The advantages of the agile method was seen differently by the individual members of the project team: Their reactions were everything from enthusiasm to rejection.

  • Most of the project team members agreed that working closely together in the various disciplines in the early phases of the project made it easier to understand the project goals and facilitated a more direct exchange of information, leading to acceleration. Whether or not this advantage was brought about by the agile method or because of better project organisation was up for debate.
  • Some project team members doubted that the agile method could keep up with the efficiency of an orderly plan – provided the project was carried out in a classic manner and had similar, beneficial parameters to the pilot project.
  • Those project teams that were fully involved with the agile method reported a new, attractive “project feeling”: motivated cooperation and a lot of individual initiative within the team and that it was easier to work in a disciplined manner.

All in all, the experience was deemed as valuable. Most of the project teams were for another pilot application of the agile method in the early phase of a project.

Our insights from this pilot project are:

  • The Agile approach works in the early phase of a new product development. However, not all aspects and instruments from the “Scrum World” are suitable. The focus should be on the following 3 elements during the first steps of agile:
    • At the core of agile work is the tact of the project that is comparable to a heartbeat. Before each tact/sprint the project team thinks about what insights and/or results are best to move the project forward.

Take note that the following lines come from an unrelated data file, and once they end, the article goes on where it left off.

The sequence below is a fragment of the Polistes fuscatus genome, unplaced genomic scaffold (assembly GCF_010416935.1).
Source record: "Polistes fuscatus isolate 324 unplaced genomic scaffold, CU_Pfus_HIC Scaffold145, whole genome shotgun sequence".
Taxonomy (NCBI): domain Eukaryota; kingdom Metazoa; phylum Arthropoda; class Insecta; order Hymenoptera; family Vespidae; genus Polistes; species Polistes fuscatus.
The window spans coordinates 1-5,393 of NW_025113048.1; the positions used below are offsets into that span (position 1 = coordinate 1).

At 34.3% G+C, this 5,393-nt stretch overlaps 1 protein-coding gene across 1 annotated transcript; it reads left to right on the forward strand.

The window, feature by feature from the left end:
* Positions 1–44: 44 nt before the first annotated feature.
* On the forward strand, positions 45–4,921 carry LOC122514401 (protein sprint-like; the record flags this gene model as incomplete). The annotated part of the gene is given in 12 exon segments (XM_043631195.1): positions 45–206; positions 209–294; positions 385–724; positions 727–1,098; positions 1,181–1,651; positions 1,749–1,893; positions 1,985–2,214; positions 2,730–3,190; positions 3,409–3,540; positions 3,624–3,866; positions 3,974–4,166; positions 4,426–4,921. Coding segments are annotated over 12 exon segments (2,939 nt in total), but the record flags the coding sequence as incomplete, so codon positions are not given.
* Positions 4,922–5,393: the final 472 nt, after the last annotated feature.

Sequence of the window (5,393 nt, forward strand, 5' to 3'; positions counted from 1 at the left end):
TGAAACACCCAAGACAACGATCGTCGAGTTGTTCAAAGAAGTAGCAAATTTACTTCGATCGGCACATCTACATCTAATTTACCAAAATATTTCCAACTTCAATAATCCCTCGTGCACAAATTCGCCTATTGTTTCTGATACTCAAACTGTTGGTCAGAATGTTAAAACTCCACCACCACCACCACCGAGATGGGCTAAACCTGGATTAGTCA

• The team then uses this as the goal for the tact/sprint, depending on the resources available. The team members work together, intensively so that the quality of the result will make it possible to rate the goal as being achieved. This makes for clear orientation and reduces the danger of working too complexly or too superficially.
    • The experience gathered in each sprint gives the project team potential for improving further joint collaborations within the project. Difficulties, discontentment or missing coordination and communication are recognized early on and worked on immediately.
  • We had the experience, from a number of the project teams, that the “Scrum” language was not well received or already being used in other places. Therefore, we would recommend being flexible with the language and not insisting on terms such as “Sprints”, “Project Owner”, “Scrum Master,” etc.
  • The successful implementation of the agile project management in the early phase of new product projects depends on the leadership style of the middle and top management. The project team must be able to move the project forward independently without having to constantly give an account of their work. Otherwise, although the agile tools are being used, the actual agile procedure and its advantages will be prevented.